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Crude oil is currently hovering just below its multi-year high reached in July. Both international-benchmark Brent and U.S.-benchmark West Texas Intermediate were driven there this week by a combination of events including the slow restart of production at offshore installations caused by Hurricane Ida and the quick restart of refinery operations. Therein lies the problem with supply.
Refineries are drawing on whatever dwindling supply they can get their hands on to produce gasoline and distillates. But the inability to produce oil from offshore operations means supply is at extremely low levels.
How low is supply? Low enough to encourage both the U.S. and China to tap their strategic oil reserves to keep refiners operating.
These events have prompted the International Energy Agency (IEA) and the Organization of the Petroleum Exporting Countries (OPEC) to comment on these events in their monthly oil reports. These reports helped underpin prices this week.
“It is only by early 2022 that supply will be high enough to allow oil stocks to be replenished,” the Paris-based IEA said. “In the meantime, strategic oil stocks from the U.S. and China may go some way to help plug the gap.”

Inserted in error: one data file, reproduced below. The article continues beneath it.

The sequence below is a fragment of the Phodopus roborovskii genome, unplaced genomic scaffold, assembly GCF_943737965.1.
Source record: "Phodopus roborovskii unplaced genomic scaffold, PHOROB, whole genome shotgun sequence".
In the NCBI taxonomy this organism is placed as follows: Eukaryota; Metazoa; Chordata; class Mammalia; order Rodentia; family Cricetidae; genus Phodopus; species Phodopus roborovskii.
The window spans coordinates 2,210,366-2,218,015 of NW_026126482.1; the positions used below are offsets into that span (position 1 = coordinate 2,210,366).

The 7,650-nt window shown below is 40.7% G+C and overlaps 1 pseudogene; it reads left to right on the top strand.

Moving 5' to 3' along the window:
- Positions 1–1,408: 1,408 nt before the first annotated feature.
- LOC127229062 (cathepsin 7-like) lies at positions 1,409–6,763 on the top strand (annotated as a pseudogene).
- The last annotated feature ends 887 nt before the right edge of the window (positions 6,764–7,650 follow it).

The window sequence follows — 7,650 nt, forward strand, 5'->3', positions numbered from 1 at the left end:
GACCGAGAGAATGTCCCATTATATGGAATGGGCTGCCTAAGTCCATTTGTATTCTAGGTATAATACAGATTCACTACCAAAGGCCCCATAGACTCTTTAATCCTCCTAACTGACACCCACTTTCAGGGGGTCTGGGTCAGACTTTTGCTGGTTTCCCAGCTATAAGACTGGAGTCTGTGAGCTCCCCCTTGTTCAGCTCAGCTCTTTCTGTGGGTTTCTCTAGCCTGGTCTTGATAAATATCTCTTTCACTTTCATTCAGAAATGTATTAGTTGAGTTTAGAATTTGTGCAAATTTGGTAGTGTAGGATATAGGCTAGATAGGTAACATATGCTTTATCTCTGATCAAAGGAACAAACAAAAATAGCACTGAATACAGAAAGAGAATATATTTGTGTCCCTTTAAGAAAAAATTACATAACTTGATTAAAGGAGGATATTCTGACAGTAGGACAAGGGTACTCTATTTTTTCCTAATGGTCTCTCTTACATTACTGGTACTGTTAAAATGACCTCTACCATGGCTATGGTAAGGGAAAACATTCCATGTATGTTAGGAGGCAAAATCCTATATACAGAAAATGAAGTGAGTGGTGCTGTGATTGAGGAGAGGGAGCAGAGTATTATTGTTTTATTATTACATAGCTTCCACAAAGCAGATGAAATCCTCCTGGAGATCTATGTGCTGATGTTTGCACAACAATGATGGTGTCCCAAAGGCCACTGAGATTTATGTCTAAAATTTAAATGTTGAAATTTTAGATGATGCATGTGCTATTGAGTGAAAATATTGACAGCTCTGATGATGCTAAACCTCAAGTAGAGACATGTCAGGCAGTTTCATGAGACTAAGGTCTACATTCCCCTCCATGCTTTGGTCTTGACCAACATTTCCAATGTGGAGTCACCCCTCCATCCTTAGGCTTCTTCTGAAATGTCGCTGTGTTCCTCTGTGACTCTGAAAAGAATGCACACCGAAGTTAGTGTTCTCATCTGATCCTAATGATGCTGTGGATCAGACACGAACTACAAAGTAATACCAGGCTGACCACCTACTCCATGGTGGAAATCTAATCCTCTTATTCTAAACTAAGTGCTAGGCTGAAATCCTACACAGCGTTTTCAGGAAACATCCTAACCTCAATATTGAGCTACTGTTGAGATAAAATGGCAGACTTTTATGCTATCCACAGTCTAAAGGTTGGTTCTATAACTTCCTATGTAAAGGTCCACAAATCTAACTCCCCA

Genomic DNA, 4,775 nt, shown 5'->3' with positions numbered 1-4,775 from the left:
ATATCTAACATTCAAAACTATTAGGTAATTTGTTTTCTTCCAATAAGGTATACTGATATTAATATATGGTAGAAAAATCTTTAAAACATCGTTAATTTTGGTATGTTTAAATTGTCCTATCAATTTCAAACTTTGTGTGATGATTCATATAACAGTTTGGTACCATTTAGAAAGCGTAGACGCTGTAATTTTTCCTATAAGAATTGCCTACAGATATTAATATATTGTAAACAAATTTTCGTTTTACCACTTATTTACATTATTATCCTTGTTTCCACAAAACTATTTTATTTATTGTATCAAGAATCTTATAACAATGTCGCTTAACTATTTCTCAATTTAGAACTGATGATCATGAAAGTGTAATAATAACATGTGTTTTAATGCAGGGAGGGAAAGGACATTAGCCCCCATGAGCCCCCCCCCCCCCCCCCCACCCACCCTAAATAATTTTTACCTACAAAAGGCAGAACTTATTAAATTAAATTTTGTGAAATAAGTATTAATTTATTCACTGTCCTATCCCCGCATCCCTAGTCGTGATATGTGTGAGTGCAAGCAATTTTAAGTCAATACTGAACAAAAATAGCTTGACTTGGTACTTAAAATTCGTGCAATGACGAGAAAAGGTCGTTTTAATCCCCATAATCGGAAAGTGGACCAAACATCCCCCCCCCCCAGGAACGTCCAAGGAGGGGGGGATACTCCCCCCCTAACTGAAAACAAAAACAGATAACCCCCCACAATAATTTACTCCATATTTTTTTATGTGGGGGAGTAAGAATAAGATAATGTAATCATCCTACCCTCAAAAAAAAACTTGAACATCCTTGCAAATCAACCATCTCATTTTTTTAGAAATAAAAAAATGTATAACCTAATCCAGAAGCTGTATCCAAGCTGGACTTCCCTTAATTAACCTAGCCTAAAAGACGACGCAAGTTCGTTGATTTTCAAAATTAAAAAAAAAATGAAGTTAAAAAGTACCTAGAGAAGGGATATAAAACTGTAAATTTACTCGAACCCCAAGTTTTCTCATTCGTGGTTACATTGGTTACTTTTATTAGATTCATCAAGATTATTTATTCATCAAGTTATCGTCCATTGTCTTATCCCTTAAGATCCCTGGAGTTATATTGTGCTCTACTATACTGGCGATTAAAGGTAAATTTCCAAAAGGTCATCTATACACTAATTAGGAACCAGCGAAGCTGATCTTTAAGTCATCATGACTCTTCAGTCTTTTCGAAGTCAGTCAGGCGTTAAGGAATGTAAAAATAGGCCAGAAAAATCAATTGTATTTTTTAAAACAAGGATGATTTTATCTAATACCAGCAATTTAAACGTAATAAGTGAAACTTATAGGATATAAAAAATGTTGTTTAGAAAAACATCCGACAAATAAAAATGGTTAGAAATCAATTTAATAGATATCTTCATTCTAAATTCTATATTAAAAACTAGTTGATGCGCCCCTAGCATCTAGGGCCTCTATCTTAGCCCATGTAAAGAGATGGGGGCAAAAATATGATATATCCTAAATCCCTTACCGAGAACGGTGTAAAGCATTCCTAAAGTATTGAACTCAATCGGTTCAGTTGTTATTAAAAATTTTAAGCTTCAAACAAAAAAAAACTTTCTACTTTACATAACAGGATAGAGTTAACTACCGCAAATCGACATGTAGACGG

China, US Tap Strategic Reserves
In an effort to maintain supply levels high enough to keep refiners operating and to keep prices from rising too high, too fast, both China and the U.S. recently made moves to release supply from their strategic reserves.
China will make the first sale of oil from its strategic reserves on September 24 after announcing the historic move last week, an unprecedented intervention by the world’s top crude importer to lower prices, Bloomberg reported.
The initial auction will be for about 7.38 million barrels of crude, the National Food and Strategic Reserves Administration said in a statement late Tuesday. Grades include Qatar Marine, Forties, Oman, Murban and Upper Zakum, which are in tanks at Dalian and were put into storage last year, the agency said.
The Chinese agency said last week that it would tap its giant oil reserves to “ease the pressure of rising raw material prices.”
Additionally, earlier this month the Energy Department authorized loans of SPR crude to Exxon and Placid Refining Company LLC’s refineries in the Baton Rouge area totaling 3.3 million barrels to help them cope with the dearth of oil coming from the U.S. Gulf.
“The SPR’s ability to conduct exchanges is a critical tool available to refiners to strengthen the fuel supply chain and mitigate disruptions following emergencies, like Hurricane Ida,” the department said on its website after authorizing the additional loan to Exxon’s Baton Rouge refinery.
Exxon is transporting the oil to the 520,000 barrels per day refinery, “which will help us completely restore normal operations and continue providing fuel to the impacted area,” said Julie King, a company spokesperson. The plant resumed normal operations earlier in the day.
For a look at all of today’s economic events, check out our economic calendar.
This article was originally posted on FX Empire